Some Thrift Savings Plan (TSP) investors are skittish about the stock market. The election in the United Kingdom to leave the European Union, a presidential election coming up in November, and a very long running bull market have combined to make investors jumpy and worried about a significant decline in stock prices.
Federal employees investing in the TSP have been consistent this year. In June, more than $2.1 billion was pulled from the TSP stock funds and the lifecycle funds. At the same time, about $2.1 billion was moved into the G fund and the F fund.
In May 2016, investors in the Thrift Savings Plan (TSP) moved $973 million into the G fund. They moved $613 million out of the C fund, $174 million out of the S fund and $186 million out of the I fund.
In April 2016, TSP investors were heading down this same path. $491 million was transferred from the C fund in April and $412 million was moved from the S fund. Another $145 million was moved from the I fund. In the other direction, $617 million was moved into the G fund and $234 million into the F fund. $198 million went into the Lifecycle funds. (See Following the Herd: TSP Investors Headed for Safety in April)
In January 2016, when the stock market was diving, TSP investors moved almost $1.5 billion out of stock funds and into the G and F funds and out of the stock funds. (See Will TSP Investors Panic and Sell?)
So, as the stock market has hit new highs in June and July, a few billion of investor dollars lost out on those gains of more than 7% in the C fund and, instead, settled for the safety and meager returns of the G fund which has returned about 1% in 2016.
Will the stock market continue to go up or will it drop dramatically in the immediate future? I have no idea. But, for those who are going to react to stock prices after the fact, developing a plan for regular investments within the TSP taking into account a tendency to buy high and sell low may be a good idea.
TSP Investor Actions During Market Declines
Worrying about the safety of financial investments is an understandable human tendency. Many investors act the same way when there appears to be increasing reasons for concern.
For example, from June through October 2002, when stock prices were at their lowest levels of a market cycle, TSP participants pulled $3.8 billion out of the C fund and put their money into bond funds. The timing of these investors was bad for their financial health. They sold their stock funds at the lowest levels just before the C fund jumped up 29% in 2003 (the I fund went up 38% and the S fund went up 43% in 2003) and continued to go up for the next few years until falling again in 2008. The C fund has been up every year since 2008.
Reactions of some TSP investors were repeated in 2008.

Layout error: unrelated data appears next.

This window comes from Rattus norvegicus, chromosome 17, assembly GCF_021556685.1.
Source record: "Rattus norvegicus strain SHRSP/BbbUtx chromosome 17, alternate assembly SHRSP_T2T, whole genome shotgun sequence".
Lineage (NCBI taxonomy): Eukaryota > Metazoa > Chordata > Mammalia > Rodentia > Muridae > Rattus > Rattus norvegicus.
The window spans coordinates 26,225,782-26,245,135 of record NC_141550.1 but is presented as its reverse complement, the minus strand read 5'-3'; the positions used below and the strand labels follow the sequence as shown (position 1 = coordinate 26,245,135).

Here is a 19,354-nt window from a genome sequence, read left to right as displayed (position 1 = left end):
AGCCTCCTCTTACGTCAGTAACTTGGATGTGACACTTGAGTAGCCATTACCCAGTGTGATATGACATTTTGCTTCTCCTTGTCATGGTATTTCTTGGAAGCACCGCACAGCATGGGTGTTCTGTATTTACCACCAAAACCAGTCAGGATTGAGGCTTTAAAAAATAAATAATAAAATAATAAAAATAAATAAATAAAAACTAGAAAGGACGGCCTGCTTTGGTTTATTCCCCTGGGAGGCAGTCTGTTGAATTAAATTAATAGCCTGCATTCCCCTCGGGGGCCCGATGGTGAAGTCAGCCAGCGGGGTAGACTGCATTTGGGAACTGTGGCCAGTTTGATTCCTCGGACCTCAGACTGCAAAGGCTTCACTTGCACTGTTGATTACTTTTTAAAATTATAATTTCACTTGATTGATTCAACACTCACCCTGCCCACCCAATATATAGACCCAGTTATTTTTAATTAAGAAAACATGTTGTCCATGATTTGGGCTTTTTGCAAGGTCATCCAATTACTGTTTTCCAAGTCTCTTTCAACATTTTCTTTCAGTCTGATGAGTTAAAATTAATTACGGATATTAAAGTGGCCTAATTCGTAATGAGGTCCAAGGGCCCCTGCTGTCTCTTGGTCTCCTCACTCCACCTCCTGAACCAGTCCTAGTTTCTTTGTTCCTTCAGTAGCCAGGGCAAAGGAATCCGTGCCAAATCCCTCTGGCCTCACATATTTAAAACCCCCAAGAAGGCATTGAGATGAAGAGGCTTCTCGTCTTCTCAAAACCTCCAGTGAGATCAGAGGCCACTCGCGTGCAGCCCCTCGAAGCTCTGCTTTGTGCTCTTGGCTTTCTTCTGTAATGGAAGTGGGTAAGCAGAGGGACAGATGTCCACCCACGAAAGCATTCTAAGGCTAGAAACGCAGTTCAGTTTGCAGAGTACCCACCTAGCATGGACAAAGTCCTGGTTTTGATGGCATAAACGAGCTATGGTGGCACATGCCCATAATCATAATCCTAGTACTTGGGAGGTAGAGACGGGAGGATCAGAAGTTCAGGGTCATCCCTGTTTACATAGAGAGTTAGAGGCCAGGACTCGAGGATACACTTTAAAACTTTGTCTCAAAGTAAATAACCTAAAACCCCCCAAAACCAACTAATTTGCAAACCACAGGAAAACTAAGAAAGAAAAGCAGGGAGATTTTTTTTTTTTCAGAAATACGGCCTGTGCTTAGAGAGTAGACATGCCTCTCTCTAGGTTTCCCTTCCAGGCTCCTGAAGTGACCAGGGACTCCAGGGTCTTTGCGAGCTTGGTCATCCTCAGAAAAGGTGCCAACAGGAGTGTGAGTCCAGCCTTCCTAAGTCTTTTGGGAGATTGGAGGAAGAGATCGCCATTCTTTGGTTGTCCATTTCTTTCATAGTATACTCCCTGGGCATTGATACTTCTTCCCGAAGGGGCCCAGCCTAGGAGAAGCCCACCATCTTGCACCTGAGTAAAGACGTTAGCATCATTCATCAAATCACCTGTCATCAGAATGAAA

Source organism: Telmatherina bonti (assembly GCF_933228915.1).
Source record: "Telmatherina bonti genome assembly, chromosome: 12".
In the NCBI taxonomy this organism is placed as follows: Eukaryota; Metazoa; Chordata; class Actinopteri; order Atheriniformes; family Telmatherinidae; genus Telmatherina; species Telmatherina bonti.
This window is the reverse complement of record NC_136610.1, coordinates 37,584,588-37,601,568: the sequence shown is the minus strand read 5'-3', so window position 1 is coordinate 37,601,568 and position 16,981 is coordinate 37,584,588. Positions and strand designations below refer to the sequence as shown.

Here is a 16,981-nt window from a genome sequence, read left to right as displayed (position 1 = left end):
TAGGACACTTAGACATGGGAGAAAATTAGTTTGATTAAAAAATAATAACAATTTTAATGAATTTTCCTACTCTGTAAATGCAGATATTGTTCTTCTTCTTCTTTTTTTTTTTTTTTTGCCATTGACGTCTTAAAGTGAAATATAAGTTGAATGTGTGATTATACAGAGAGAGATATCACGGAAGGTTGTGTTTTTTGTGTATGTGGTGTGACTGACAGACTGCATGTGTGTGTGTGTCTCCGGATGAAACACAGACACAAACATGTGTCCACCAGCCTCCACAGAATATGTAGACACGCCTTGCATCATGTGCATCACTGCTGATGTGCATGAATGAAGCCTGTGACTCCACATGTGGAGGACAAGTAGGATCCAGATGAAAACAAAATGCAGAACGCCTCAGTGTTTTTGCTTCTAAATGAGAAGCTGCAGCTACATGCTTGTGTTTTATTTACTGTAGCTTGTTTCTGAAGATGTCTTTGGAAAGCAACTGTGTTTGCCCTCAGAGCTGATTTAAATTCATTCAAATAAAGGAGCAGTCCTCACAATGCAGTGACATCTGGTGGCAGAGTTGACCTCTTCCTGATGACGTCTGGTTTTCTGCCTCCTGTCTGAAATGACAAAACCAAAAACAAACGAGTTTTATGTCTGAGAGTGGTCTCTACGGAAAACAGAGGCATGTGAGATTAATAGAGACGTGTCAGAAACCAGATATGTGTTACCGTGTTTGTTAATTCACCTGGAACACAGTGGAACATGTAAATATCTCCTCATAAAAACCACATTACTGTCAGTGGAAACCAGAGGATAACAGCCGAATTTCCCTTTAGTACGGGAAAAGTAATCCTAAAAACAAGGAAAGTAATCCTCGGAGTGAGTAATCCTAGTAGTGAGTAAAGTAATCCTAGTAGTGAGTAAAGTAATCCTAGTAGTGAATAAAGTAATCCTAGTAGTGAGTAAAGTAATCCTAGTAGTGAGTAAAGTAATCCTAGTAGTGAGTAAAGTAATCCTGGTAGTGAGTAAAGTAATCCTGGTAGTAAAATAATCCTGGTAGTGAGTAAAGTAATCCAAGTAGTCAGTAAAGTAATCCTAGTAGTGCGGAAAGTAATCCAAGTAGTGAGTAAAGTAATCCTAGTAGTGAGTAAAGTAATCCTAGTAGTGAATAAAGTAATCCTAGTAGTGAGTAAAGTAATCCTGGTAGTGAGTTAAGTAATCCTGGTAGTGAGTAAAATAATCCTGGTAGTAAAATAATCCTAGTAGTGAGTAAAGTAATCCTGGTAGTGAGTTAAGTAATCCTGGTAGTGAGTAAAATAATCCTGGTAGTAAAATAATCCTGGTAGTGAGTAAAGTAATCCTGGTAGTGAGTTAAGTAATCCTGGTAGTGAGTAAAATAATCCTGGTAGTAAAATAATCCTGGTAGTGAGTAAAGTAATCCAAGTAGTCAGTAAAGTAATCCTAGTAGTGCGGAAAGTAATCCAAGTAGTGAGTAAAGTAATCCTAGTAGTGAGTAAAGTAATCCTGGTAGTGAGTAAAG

The stock market tanked in 2008 and the C fund went down about 37%. The S fund was down more than 38% and the I fund was down more than 42%. Some TSP investors were fearful of losing what was left of their money and sold all or a large portion of their stock funds.
Some of these TSP investors never put money back into the C fund after they sold their shares, and some undoubtedly missed out on the market when it rebounded. In 2006, for example, 35% of CSRS employees’ investments and 36% of FERS employees’ investments were in the C fund. At the end of January 2012, only 23% of CSRS employees’ investments and 24% of FERS employees’ investments were in the C fund. The percentage of TSP assets in the G fund was up to about 47% in 2011 and declined to about 35% in 2014 before starting to head back up again in 2015 and 2016.
At the end of June 2016, 37% of investor funds are in the G fund. Another 5% is in the F fund. 27% of TSP investments are now in the C fund. Based on past experience, some of these investors will pull more money out of the C fund and other stock funds when the market goes down again—and it will go down as it always does.
Moving money in and out of stocks as some investors appear to do can seriously reduce financial returns. Those who sell their stocks in a declining market often sell at a low price. Buying back TSP stock fund shares at a later time, and at a higher price, means an investor has received a lower rate of return than he would have by keeping the stock investments for a longer time period.
The TSP has a balance of more than $470 billion and almost $4.8 billion in Roth accounts as of the end of June. There are now 778,481 Roth accounts.
Currently, 89.4% of FERS employees participate in the TSP. 64.8% of CSRS employees participate in the TSP and 44.9% of active duty military personnel participate. 4% of those automatically enrolled in the TSP have opted out of the program.
There are now more than 4.9 million TSP participants and under 18 thousand beneficiary participants.
FedSmith will post the latest TSP returns for the month of July, year-to-date and past 12 months on August 1st.